Turns out, Donald Trump doesn't own stock in Boeing. Nor in Microsoft, or Ford, or Amazon, or AT&T, or any of several other companies whose policies may be affected by his future administration, and all of which he said he held as of a financial disclosure he made in May. He's gotten rid of all that stock, his spokesman Jason Miller said today. Sold it all in June, Miller said.
Miller made the comment on a call with the press regarding Trump's morning tweet criticizing Boeing (BA) for overcharging the government on the sale of a new version of Air Force One. Miller later confirmed to the AP that he did indeed mean that Trump had sold not just his Boeing stock, but all of his stocks at that time. The AP asked for proof, and Miller declined to provide it.
The Trump transition team did not respond to requests for comment on the stock sales or to provide any evidence of it.
The announcement comes amid growing conflict-of-interest concerns regarding Trump's business endeavors that are not necessarily shared by the president-elect, his family or his business associates. In his May 2016 financial disclosure, the self-described billionaire listed millions of dollars in investments in dozens of publicly-traded companies across a wide range of industries, including banking, technology, energy and autos.
Trump's camp has been rather coy regarding what will happen to his private business interests, including stock holdings, now that he has been elected. The Washington Post reported as recently as last week that a Trump spokeswoman did not respond to requests for comment for one of its stories on Trump's stock portfolio. Trump announced on Twitter in late November that he will discuss what will happen with the Trump Organization at a December 15 news conference. There is no indication he will divest of the company, and signs point to him holding control over to his children instead.
Trump held positions in a number of companies about which he spoke frequently while campaigning and after his election. One such example is Apple (AAPL) , of which he previously held as much as $2.25 million in shares.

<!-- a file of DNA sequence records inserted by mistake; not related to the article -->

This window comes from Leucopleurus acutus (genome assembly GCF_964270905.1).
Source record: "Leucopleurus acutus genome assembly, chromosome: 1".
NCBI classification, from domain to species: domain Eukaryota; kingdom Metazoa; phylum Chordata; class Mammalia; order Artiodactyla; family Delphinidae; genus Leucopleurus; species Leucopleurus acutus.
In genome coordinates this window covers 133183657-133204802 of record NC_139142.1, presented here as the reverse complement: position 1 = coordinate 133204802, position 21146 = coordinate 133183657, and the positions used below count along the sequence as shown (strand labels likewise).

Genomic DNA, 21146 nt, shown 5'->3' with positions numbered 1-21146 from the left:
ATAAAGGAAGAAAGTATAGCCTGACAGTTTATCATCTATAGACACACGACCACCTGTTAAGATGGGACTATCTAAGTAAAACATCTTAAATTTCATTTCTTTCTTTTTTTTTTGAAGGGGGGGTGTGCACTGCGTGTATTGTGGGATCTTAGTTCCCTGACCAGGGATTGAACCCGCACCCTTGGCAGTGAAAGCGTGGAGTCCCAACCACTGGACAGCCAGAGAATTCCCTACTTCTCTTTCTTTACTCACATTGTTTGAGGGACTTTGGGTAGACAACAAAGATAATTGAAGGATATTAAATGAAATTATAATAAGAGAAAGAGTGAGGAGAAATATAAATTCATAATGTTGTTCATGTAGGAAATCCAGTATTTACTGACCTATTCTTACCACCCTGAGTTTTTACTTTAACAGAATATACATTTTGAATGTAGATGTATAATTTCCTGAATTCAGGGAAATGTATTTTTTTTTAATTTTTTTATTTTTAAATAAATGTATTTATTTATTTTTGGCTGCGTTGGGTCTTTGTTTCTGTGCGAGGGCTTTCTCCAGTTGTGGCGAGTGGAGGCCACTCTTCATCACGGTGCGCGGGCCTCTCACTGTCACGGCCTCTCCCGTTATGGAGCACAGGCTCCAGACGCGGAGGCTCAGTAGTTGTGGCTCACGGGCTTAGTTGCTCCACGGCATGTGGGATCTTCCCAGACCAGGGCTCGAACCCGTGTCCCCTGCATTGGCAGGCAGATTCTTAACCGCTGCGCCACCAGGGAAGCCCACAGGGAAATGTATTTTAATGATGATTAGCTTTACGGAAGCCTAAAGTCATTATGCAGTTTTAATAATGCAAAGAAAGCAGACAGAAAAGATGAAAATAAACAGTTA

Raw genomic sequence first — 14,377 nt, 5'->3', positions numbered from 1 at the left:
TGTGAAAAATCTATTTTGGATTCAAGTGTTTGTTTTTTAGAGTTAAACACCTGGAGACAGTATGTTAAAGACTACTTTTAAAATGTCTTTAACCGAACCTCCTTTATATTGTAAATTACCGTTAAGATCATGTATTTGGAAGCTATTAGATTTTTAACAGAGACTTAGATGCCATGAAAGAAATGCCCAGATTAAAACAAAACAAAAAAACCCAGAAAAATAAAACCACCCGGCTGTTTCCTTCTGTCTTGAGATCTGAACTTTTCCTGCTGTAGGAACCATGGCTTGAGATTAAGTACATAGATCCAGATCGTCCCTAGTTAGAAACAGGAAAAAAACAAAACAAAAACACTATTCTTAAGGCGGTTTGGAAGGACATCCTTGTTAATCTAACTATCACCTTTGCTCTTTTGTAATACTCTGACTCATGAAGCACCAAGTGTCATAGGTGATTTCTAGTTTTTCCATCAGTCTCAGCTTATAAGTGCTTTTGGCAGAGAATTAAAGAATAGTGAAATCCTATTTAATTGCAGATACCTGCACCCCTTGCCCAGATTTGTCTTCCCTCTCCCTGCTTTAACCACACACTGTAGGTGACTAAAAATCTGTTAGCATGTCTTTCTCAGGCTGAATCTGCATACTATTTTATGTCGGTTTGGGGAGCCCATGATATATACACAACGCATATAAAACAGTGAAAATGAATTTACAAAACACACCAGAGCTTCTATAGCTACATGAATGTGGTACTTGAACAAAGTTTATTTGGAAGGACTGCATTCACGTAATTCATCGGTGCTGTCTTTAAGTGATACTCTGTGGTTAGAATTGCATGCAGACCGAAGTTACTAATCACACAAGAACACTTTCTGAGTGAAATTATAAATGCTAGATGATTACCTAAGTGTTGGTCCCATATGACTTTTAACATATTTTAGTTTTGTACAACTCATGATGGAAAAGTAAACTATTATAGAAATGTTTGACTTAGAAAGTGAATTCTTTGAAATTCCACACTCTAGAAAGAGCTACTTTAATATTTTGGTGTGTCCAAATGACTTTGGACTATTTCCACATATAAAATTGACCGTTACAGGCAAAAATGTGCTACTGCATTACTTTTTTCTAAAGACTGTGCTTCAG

On the campaign trail, the real estate magnate was at times critical of the tech giant, claiming that as president he would get Apple to manufacture their "damn computers" in America and at one point floating the idea of boycotting the company until it helped the FBI break into the iPhone of one of the San Bernardino shooters.
After his election, the president-elect told the New York Times he had been in touch with Apple CEO Tim Cook and asked him to get the company to "build a big plant in the United States." He also said he told him his administration would be going after a "very large tax cut for corporations." Trump has proposed dropping the corporate tax rate to 15%.
Trump also told the Times that Microsoft (MSFT) founder Bill Gates had called him after the election. During a campaign speech in South Carolina a year ago, Trump said he would work on closing up parts of the Internet to fight terrorism by going to see Gates and "a lot of different people that really understand what's happening." In his May filing, he listed up to $600,000 in Microsoft shares.
He disclosed a position in Amazon (AMZN) of up to $100,000. Trump frequently criticized the e-commerce company's CEO, Jeff Bezos.
In May, Trump contended Amazon has a "huge antitrust problem" and said the company is "getting away with murder, tax-wise." He accused Bezos of using the Post, which he owns, to wield power over lawmakers to avoid taxes.
He disclosed holdings in Ford (F) as well, which he frequently criticized for outsourcing on the campaign trail. After his election, he falsely took credit for the company's decision to keep one of its plants in Kentucky.
Trump listed holdings in companies about which his administration stands to make important decisions once he is in the White House.
He held shares of both AT&T (T) and Time Warner (TWX) , which announced an $85 billion merger in October that his Justice Department will oversee. Trump said he would seek to block the deal when it was first announced because it concentrated too much "power in the hands of too few." However, he may have since changed his tune. The Financial Times reported last week that AT&T was encouraged by Trump's appointments of two former competition antitrust officials with a hands-off record on enforcement.
Trump had also previously listed holdings in Energy Transfer Partners (ETP) , the owner of the $3.7 billion Dakota Access pipeline that has become a political flashpoint in recent months. A Trump spokeswoman confirmed in late November he had sold off his stake over the summer. Trump has been supportive of the project, a stance Miller reaffirmed on Monday.
Also in the Trump portfolio was IBM (IBM) , whose CEO, Ginni Rometty, reached out to Trump soon after his election in an open letter outlining areas for cooperation. She will now form part of a CEO advisory forum to Trump. And, he listed holdings of Goldman Sachs (GS) , where his Treasury Secretary nominee, Steve Mnuchin, was a former executive and his top adviser, Steve Bannon, worked as well.
This is not the first time Trump has said he bought and sold a significant number of stocks all at once.
When he made his first personal finance disclosure in July 2015, soon after announcing his candidacy, he claimed to have sold 45 stocks in January 2014 for a gain of more than $27 million. He said he made only five losing picks: Coca-Cola (KO) , D.R. Horton (DHI) , Enbridge Inc. (ENB) , Occidental Petroleum (OXY) and PepsiCo (PEP) .
The Trump camp did not return request for comment on how much the president-elect made on his stock sales this time around.